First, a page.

Their core business is online advertising. You really expect them to make a browser that limits online advertising? Before they start losing market share to browsers that do have it?

    • by osgeek (239988)

      Yeah. I love Chrome, but if Google doesn't bite the bullet and respect users' wishes for even a flag request for privacy... they can fuck off. I'll switch to Firefox in a heartbeat.

    • Opera is my primary browser and it is head and shoulders above Firefox in mose areas. The one area (and it's an important one to me) that Firefox is consistently the best is privacy settings (and IE seems to be next, but I don't actually trust it). You need one setting in Firefox and the browser saves nothing. It's excellent. I wish Opera would catch up in that area.
      • What about private tabs. They don't keep a history and they don't seem to save any cookies, and they don't even know about cookies I've already save (i.e. if I navigate to slashdot in a private tab I'm not logged in).
        • First of all, Opera was late to the game with private tabs. Second of all, setting Opera to remember no history requires many more options changes than Firefox (Firefox has one setting which says in plain English "Remember Nothing"). Thirdly, tab isolation is the new frontier of privacy and I've heard no movement from Opera to add this. Now, there is a "do-not-track" setting which other browsers are implementing and Opera is again in last place. Pay close attention to my second gripe (the privacy settin
    • so i have ie, firefox, chrome, safari, and opera always installed on every one of my machines (work/ mobile/ home)

      sometimes i'll randomly launch browsers just to get a feel for the user experience ("___ is not your default browser, would like to make..." ad infinitum).

      Can't you bother to check the don't ask me again checkbox?

      but after reading this post, i foresee the chrome pie piece experiencing a significant decrease in size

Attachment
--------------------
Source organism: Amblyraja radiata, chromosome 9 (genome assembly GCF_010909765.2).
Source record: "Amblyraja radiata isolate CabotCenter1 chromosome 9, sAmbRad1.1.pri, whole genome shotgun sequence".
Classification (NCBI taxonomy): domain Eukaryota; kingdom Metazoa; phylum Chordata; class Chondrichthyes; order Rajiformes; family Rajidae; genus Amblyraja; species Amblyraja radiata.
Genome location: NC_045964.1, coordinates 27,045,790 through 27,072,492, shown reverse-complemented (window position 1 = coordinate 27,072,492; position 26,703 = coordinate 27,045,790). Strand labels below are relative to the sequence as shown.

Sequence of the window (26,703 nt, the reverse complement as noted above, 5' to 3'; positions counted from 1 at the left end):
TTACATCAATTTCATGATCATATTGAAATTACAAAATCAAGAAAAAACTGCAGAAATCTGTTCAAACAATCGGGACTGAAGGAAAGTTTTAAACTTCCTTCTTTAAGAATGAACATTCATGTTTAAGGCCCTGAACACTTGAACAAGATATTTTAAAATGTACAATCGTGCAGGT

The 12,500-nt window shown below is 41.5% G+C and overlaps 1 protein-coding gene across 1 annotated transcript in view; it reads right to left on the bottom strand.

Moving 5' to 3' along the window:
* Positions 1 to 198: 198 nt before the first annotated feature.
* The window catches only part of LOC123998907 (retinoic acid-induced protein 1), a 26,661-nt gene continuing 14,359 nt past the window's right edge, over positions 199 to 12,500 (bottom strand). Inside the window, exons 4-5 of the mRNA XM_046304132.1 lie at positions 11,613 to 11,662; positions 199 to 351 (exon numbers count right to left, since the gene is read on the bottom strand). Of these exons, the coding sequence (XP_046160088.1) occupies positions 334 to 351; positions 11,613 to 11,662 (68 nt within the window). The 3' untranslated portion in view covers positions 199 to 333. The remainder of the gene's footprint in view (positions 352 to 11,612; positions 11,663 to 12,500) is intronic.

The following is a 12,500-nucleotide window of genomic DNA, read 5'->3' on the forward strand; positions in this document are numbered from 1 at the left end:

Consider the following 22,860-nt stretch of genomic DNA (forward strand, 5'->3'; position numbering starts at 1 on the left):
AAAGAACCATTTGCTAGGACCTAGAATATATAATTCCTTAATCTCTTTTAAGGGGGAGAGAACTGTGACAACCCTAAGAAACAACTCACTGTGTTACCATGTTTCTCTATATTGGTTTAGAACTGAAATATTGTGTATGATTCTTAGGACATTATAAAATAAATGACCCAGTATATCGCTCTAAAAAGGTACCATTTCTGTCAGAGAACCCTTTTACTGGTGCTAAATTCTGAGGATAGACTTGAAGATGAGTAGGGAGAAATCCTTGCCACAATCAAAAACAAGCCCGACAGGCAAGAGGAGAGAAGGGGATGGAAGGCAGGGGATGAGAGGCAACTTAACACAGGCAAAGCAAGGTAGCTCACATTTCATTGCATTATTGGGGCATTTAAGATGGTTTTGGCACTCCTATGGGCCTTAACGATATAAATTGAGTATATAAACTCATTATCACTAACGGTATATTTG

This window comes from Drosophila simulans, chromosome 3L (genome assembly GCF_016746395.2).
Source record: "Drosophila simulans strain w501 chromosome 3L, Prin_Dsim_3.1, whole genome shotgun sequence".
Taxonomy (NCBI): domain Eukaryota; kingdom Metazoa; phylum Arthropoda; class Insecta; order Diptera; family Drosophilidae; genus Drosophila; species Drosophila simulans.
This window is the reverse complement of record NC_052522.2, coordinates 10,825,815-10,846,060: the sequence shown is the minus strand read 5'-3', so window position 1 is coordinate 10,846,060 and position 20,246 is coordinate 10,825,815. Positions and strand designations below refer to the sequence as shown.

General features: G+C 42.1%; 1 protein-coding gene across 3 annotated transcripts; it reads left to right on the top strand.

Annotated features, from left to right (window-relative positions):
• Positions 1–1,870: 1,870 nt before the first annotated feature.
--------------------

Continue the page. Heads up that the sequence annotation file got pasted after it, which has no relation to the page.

I think that you are overestimating the knowledge and privacy concerns that the average user has.

    • by thegarbz (1787294)

      Really? You think that the Chrome market share will drop because Google doesn't include a checkbox that makes the browser get on its knees and beg the other end of the line not to track you? In a related note I suppose you also think laws banning spam were the reason the internet is now spam free .... oh wait.

      Seriously I'm all supportive of a vote with your wallet approach to companies screwing the users, however the fact that you think that this entirely and completely useless feature in any way will have

  • by elrous0 (869638) * on Thursday April 14, 2011 @08:11AM (#35816854)

    Since Google Analytics seems to be on about every website in the known world these days, it hardly surprises me that Google would be reluctant to support this. Wouldn't this feature essentially cripple it?

  • Wonder when they are going to implement malicious bit in TCP-IP.
    • They already almost have.

      Think about the idea of individual page elements of a webpage needing security certificates. If a page contains elements that are not certified as "original copyright holder" then any use of that page would be malicious. (Pending new law from congress discussing "unauthorized data serving" even when not copied per se (ignoring cache)).

  • by Anonymous Coward

    "Google states that they 'will continue to be involved closely' with industry discussions about compliance with the do-not-track system."

    Of course that's so they know what they need to do to make it not work.

  • Yes, Spam legislation did SO much good. /sarcasm All it did was move it off shore. While advertising may not move off shore, the fact is that you can't legislate tracking, and you can't solve it with "Please please don't track me" buttons. Oh, so you can get adsense to stop following you? Big whoop. If a website wants, they can each have their own tracking software, and sell to highest bidder.

    And you keep pushing and pushing, and sites like Facebook will start throwing up warnings about how crappy yo
  • This is a good combo, not sure why Apple is developing their own when perfectly good options already exist.
  • Google states that they 'will continue to be involved closely' with industry discussions about compliance with the do-not-track system.

    Who else can smell the methane coming off of this obvious political statement? Talk about side-stepping to avoid making a comment. This is why I use Firefox. No fud, community supported, rock solid.